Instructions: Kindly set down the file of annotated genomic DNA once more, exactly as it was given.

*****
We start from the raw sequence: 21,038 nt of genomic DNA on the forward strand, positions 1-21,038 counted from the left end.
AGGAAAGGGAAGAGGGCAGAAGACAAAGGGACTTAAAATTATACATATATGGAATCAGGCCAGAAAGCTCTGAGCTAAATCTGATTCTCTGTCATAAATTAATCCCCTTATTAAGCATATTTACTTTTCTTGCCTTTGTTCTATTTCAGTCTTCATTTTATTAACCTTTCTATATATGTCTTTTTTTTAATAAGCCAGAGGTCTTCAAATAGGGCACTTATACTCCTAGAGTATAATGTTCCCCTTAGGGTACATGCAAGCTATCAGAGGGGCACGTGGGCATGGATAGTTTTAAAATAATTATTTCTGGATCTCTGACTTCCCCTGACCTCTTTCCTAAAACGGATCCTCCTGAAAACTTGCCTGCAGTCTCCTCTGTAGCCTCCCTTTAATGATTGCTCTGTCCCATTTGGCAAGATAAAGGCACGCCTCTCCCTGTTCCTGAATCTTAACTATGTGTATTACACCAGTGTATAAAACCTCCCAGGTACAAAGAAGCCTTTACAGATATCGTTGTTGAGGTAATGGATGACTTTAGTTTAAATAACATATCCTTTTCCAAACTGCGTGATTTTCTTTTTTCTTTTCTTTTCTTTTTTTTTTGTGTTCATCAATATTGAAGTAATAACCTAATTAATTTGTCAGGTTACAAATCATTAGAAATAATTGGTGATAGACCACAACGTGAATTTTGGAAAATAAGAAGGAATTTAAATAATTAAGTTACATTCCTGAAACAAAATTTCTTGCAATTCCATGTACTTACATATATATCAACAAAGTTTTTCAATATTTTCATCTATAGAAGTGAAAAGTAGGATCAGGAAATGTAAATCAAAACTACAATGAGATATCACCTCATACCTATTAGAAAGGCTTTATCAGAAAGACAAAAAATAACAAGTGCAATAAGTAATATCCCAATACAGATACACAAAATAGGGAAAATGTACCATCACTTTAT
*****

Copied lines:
We start from the raw sequence: 21,038 nt of genomic DNA on the forward strand, positions 1-21,038 counted from the left end.
AGGAAAGGGAAGAGGGCAGAAGACAAAGGGACTTAAAATTATACATATATGGAATCAGGCCAGAAAGCTCTGAGCTAAATCTGATTCTCTGTCATAAATTAATCCCCTTATTAAGCATATTTACTTTTCTTGCCTTTGTTCTATTTCAGTCTTCATTTTATTAACCTTTCTATATATGTCTTTTTTTTAATAAGCCAGAGGTCTTCAAATAGGGCACTTATACTCCTAGAGTATAATGTTCCCCTTAGGGTACATGCAAGCTATCAGAGGGGCACGTGGGCATGGATAGTTTTAAAATAATTATTTCTGGATCTCTGACTTCCCCTGACCTCTTTCCTAAAACGGATCCTCCTGAAAACTTGCCTGCAGTCTCCTCTGTAGCCTCCCTTTAATGATTGCTCTGTCCCATTTGGCAAGATAAAGGCACGCCTCTCCCTGTTCCTGAATCTTAACTATGTGTATTACACCAGTGTATAAAACCTCCCAGGTACAAAGAAGCCTTTACAGATATCGTTGTTGAGGTAATGGATGACTTTAGTTTAAATAACATATCCTTTTCCAAACTGCGTGATTTTCTTTTTTCTTTTCTTTTCTTTTTTTTTTGTGTTCATCAATATTGAAGTAATAACCTAATTAATTTGTCAGGTTACAAATCATTAGAAATAATTGGTGATAGACCACAACGTGAATTTTGGAAAATAAGAAGGAATTTAAATAATTAAGTTACATTCCTGAAACAAAATTTCTTGCAATTCCATGTACTTACATATATATCAACAAAGTTTTTCAATATTTTCATCTATAGAAGTGAAAAGTAGGATCAGGAAATGTAAATCAAAACTACAATGAGATATCACCTCATACCTATTAGAAAGGCTTTATCAGAAAGACAAAAAATAACAAGTGCAATAAGTAATATCCCAATACAGATACACAAAATAGGGAAAATGTACCATCACTTTAT